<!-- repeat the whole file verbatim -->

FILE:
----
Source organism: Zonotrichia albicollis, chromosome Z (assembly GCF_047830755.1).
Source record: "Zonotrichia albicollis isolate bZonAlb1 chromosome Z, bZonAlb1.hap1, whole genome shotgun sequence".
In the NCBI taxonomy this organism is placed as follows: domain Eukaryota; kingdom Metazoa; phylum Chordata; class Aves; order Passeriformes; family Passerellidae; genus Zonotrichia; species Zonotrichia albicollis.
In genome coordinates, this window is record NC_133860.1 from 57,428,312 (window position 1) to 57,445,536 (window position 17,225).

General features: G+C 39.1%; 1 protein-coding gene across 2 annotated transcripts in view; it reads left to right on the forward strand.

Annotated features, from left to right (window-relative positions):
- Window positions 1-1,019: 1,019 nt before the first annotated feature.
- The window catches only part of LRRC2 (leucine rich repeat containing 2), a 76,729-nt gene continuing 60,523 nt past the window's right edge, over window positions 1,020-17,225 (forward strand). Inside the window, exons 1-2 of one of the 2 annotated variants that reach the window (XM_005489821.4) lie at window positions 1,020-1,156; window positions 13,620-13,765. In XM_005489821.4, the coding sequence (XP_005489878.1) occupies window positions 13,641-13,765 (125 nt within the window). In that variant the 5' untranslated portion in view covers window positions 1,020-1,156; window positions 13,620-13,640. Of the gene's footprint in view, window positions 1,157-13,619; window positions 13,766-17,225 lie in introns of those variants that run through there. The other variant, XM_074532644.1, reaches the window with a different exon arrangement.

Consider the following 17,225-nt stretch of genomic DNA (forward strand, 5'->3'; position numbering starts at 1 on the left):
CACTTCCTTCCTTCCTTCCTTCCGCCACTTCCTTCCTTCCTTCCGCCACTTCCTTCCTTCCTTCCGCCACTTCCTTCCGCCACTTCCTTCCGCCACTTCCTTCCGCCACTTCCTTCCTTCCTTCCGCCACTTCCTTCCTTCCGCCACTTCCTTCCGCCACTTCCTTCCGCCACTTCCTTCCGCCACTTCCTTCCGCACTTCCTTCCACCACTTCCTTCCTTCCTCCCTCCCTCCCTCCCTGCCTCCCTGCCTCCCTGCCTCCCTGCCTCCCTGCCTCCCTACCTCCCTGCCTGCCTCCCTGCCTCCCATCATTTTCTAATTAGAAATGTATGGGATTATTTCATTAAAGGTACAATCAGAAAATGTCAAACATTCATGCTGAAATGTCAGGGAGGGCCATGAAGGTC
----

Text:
Source organism: Zonotrichia albicollis, chromosome Z (assembly GCF_047830755.1).
Source record: "Zonotrichia albicollis isolate bZonAlb1 chromosome Z, bZonAlb1.hap1, whole genome shotgun sequence".
In the NCBI taxonomy this organism is placed as follows: domain Eukaryota; kingdom Metazoa; phylum Chordata; class Aves; order Passeriformes; family Passerellidae; genus Zonotrichia; species Zonotrichia albicollis.
In genome coordinates, this window is record NC_133860.1 from 57,428,312 (window position 1) to 57,445,536 (window position 17,225).

General features: G+C 39.1%; 1 protein-coding gene across 2 annotated transcripts in view; it reads left to right on the forward strand.

Annotated features, from left to right (window-relative positions):
- Window positions 1-1,019: 1,019 nt before the first annotated feature.
- The window catches only part of LRRC2 (leucine rich repeat containing 2), a 76,729-nt gene continuing 60,523 nt past the window's right edge, over window positions 1,020-17,225 (forward strand). Inside the window, exons 1-2 of one of the 2 annotated variants that reach the window (XM_005489821.4) lie at window positions 1,020-1,156; window positions 13,620-13,765. In XM_005489821.4, the coding sequence (XP_005489878.1) occupies window positions 13,641-13,765 (125 nt within the window). In that variant the 5' untranslated portion in view covers window positions 1,020-1,156; window positions 13,620-13,640. Of the gene's footprint in view, window positions 1,157-13,619; window positions 13,766-17,225 lie in introns of those variants that run through there. The other variant, XM_074532644.1, reaches the window with a different exon arrangement.

Consider the following 17,225-nt stretch of genomic DNA (forward strand, 5'->3'; position numbering starts at 1 on the left):
CACTTCCTTCCTTCCTTCCTTCCGCCACTTCCTTCCTTCCTTCCGCCACTTCCTTCCTTCCTTCCGCCACTTCCTTCCGCCACTTCCTTCCGCCACTTCCTTCCGCCACTTCCTTCCTTCCTTCCGCCACTTCCTTCCTTCCGCCACTTCCTTCCGCCACTTCCTTCCGCCACTTCCTTCCGCCACTTCCTTCCGCACTTCCTTCCACCACTTCCTTCCTTCCTCCCTCCCTCCCTCCCTGCCTCCCTGCCTCCCTGCCTCCCTGCCTCCCTGCCTCCCTACCTCCCTGCCTGCCTCCCTGCCTCCCATCATTTTCTAATTAGAAATGTATGGGATTATTTCATTAAAGGTACAATCAGAAAATGTCAAACATTCATGCTGAAATGTCAGGGAGGGCCATGAAGGTC